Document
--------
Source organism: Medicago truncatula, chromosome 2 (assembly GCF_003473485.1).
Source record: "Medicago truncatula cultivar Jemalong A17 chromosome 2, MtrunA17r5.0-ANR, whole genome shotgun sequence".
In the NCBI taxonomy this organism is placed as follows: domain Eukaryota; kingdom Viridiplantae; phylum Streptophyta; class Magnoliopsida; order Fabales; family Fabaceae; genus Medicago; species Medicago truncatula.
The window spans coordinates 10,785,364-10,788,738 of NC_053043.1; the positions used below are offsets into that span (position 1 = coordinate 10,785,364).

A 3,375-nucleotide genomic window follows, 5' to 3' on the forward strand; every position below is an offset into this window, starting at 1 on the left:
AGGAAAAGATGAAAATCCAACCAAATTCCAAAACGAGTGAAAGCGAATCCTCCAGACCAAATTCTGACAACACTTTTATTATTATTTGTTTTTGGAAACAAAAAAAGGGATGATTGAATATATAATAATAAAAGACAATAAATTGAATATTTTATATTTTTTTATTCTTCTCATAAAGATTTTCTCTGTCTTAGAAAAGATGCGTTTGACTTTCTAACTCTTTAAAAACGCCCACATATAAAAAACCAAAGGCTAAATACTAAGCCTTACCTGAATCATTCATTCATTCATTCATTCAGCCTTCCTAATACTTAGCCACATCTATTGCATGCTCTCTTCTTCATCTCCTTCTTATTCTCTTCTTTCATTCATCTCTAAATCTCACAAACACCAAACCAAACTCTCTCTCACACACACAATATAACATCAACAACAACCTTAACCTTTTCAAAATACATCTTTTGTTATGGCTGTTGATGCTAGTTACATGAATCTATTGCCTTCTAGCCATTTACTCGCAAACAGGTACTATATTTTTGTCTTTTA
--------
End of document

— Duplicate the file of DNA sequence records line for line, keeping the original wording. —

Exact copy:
Source organism: Medicago truncatula, chromosome 2 (assembly GCF_003473485.1).
Source record: "Medicago truncatula cultivar Jemalong A17 chromosome 2, MtrunA17r5.0-ANR, whole genome shotgun sequence".
In the NCBI taxonomy this organism is placed as follows: domain Eukaryota; kingdom Viridiplantae; phylum Streptophyta; class Magnoliopsida; order Fabales; family Fabaceae; genus Medicago; species Medicago truncatula.
The window spans coordinates 10,785,364-10,788,738 of NC_053043.1; the positions used below are offsets into that span (position 1 = coordinate 10,785,364).

A 3,375-nucleotide genomic window follows, 5' to 3' on the forward strand; every position below is an offset into this window, starting at 1 on the left:
AGGAAAAGATGAAAATCCAACCAAATTCCAAAACGAGTGAAAGCGAATCCTCCAGACCAAATTCTGACAACACTTTTATTATTATTTGTTTTTGGAAACAAAAAAAGGGATGATTGAATATATAATAATAAAAGACAATAAATTGAATATTTTATATTTTTTTATTCTTCTCATAAAGATTTTCTCTGTCTTAGAAAAGATGCGTTTGACTTTCTAACTCTTTAAAAACGCCCACATATAAAAAACCAAAGGCTAAATACTAAGCCTTACCTGAATCATTCATTCATTCATTCATTCAGCCTTCCTAATACTTAGCCACATCTATTGCATGCTCTCTTCTTCATCTCCTTCTTATTCTCTTCTTTCATTCATCTCTAAATCTCACAAACACCAAACCAAACTCTCTCTCACACACACAATATAACATCAACAACAACCTTAACCTTTTCAAAATACATCTTTTGTTATGGCTGTTGATGCTAGTTACATGAATCTATTGCCTTCTAGCCATTTACTCGCAAACAGGTACTATATTTTTGTCTTTTA